By Scott Westerman
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“I’m not a psychopath. I’m a high functioning sociopath.” ~Sherlock Holmes from the BBC series, Sherlock
Richard Feynman is one of my all time favorite characters. He came to science with a different set of tools, some of which he created himself. He had the opportunity to interact with some of the world’s brightest minds but was completely comfortable challenging their ideas if they didn’t make sense to him, in the process earning their admiration and trust.
What I like most about Feynman was how he saw everything in life as a puzzle to be solved. He was known as a great troubleshooter, a safecracker, a joker, a disruptor and a sage. He played the drums, studied painting and helped unlock the secrets of atomic energy.
Feynman could describe the totality of physics by looking into a glass of wine. If you saw him on the street, you might think he was just another wise guy.
But he didn’t fit “The Mold”.
Despite how hard we work to appreciate diversity, we still classify people based on how we expect a certain personality to behave. Step out of that line and something is wrong with you.
How we define a disability is one stunning example. When we see a blind person, we make certain assumptions, many of which may be totally incorrect. One of the best communicators I ever met had cerebral palsy. His speech was barely intelligible. But put a ham radio code key in his hand and he could perfectly articulate his ideas, in the language of dots and dashes that only Morse Code enthusiasts understand.
The term “mental illness” still has a stigma, even though some of history’s greatest contributors would earn that classification by today’s standards.
Being brilliant can be a disability. I love the new BBC incarnation of a modern day Sherlock Holmes. He is so smart that it’s impossible for him to have a what we would define as a normal human relationship. That’s an extreme, but, if you’re a college girl and you are a genius in engineering, physics or science, preconceived notions of what that means can impact your social life.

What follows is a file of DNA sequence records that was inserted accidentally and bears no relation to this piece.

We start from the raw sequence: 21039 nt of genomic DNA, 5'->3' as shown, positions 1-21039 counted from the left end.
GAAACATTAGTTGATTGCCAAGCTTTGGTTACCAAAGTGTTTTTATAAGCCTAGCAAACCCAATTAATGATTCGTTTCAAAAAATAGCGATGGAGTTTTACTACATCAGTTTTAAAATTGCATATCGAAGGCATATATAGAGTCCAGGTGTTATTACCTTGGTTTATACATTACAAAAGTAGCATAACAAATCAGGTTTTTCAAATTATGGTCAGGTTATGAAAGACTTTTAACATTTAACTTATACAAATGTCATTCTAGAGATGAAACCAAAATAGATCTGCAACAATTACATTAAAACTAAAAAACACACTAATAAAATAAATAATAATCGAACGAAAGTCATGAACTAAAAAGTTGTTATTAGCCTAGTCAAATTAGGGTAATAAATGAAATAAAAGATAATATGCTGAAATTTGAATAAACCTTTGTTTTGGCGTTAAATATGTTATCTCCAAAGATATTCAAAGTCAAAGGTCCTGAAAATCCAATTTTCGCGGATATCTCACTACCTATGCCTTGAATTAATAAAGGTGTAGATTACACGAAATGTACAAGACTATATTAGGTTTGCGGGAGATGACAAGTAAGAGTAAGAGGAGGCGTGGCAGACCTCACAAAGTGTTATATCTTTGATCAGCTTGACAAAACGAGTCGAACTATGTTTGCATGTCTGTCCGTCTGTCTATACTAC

It turns out that we are all brilliant at something. And we’re all disabled in some sense. The key to greatness is in how we clear away the assumptions that come with those words and maximize the potential of every single human being.
Even if you find it hard to understand someone’s political position, their spiritual beliefs or their choice of a life partner, they still have gifts to give you. And you have gifts you can give them.
The adventure is in finding those gifts, learning from those you receive and reveling in the unparalleled joy of sharing them with others.
A closed mind is the one disability nothing can cure. To an open mind, all things are possible.
The answers to every problem we face are hidden from closed minds and sit waiting to be revealed by those with open minds, who truly seek to understand.
We’re all pretty well screwed up. Hurt, distrust and shame inhabit us all to some degree.
But so does the potential to see each of these as stepping stones to a better understanding of who we are. And that’s the first step in learning how to understand everybody else.